International Triathlon Union (ITU) President Marisol Casado has expressed her delight today at the new classification system launched at the Yokohama Para-triathlon.
It was the first formal ITU World Triathlon Series for Para-triathletes with the sport due to make its Paralympic debut at Rio 2016.
The new system saw the athletes split into five classification groups allowing for even competition as they battled for honours in the Japanese city.
The groups ranged from P1 to P5 with the former encompassing athletes competing in a wheelchair and the latter for those with total or partial visual impairment.
"We have enjoyed one of the most competitive Para-triathlon events of the year with athletes coming from around the world to compete here," said Casado, a member of the International Olympic Committee.
"In this Yokohama race, we are delighted to have implemented a new research-based classification system that allows Para-triathletes with different degrees of disability to compete against one another.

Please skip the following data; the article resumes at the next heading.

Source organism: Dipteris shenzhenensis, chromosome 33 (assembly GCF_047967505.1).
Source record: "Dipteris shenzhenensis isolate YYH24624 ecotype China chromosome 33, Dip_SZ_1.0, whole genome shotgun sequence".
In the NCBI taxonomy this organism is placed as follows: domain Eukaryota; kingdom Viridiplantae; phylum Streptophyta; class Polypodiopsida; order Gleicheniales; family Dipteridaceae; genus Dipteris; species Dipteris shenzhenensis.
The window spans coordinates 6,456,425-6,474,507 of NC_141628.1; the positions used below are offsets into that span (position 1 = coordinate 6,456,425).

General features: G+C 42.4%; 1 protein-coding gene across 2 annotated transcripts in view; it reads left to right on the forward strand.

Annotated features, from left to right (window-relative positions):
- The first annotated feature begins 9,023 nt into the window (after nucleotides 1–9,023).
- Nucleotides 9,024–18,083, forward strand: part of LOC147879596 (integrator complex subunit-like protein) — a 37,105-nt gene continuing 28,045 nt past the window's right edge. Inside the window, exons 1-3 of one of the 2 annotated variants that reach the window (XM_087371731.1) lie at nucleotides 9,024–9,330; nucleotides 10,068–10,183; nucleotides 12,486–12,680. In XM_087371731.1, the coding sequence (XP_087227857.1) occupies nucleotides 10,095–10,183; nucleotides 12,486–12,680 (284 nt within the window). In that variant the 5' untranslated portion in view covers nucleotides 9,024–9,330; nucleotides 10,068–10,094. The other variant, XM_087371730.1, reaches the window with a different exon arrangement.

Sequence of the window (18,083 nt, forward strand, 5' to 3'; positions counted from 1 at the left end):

"ITU is leading the way to advance the new classification system and this demonstrates our dedication to innovate and evolve Para-triathlon to ensure we can offer the best competitive race environment and enable athletes and watching fans to celebrate great athletic achievements.
"The ITU is also extremely proud that Para-triathlon will make its debut at the Rio 2016 Paralympic Games, offering an inclusive global opportunity for athletes to perform at elite level in a modern and dynamic sport.
"I believe on this evidence that Para-triathlon has the potential to become one of the fastest growing sports in the Paralympic Movement."
The race itself saw huge success for the strong British contingent with the 14 athletes picking up 11 medals between them, including four golds.
Four-time world champion Faye McClelland fought off tough competition from teammate Lauren Steadman in the PT4 race with Phil Hogg recovering from a serious winter illness to secure gold in the PT1 contest.
ITU world champion Dave Ellis won gold in the visually impaired PT5 class, guided by Jack Peasgood, while Jane Egan continued her domination of the PT1 women's class with a convincing win.
Spain and Australia also claimed two golds apiece in this inaugural event as Spaniards Susana Rodriquez and Daniel Molina secured victory in the women's PT5 and men's PT3 whilst Brant Garvey and Sally Pilbeam accomplished the feat in the men's PT2 and the women's PT3.
The final two results saw lone women's PT2 athlete Yukako Hata of Japan finish in 1 hour 36min 25sec and France's Yannick Bourseaux dominate the men's PT4 event.
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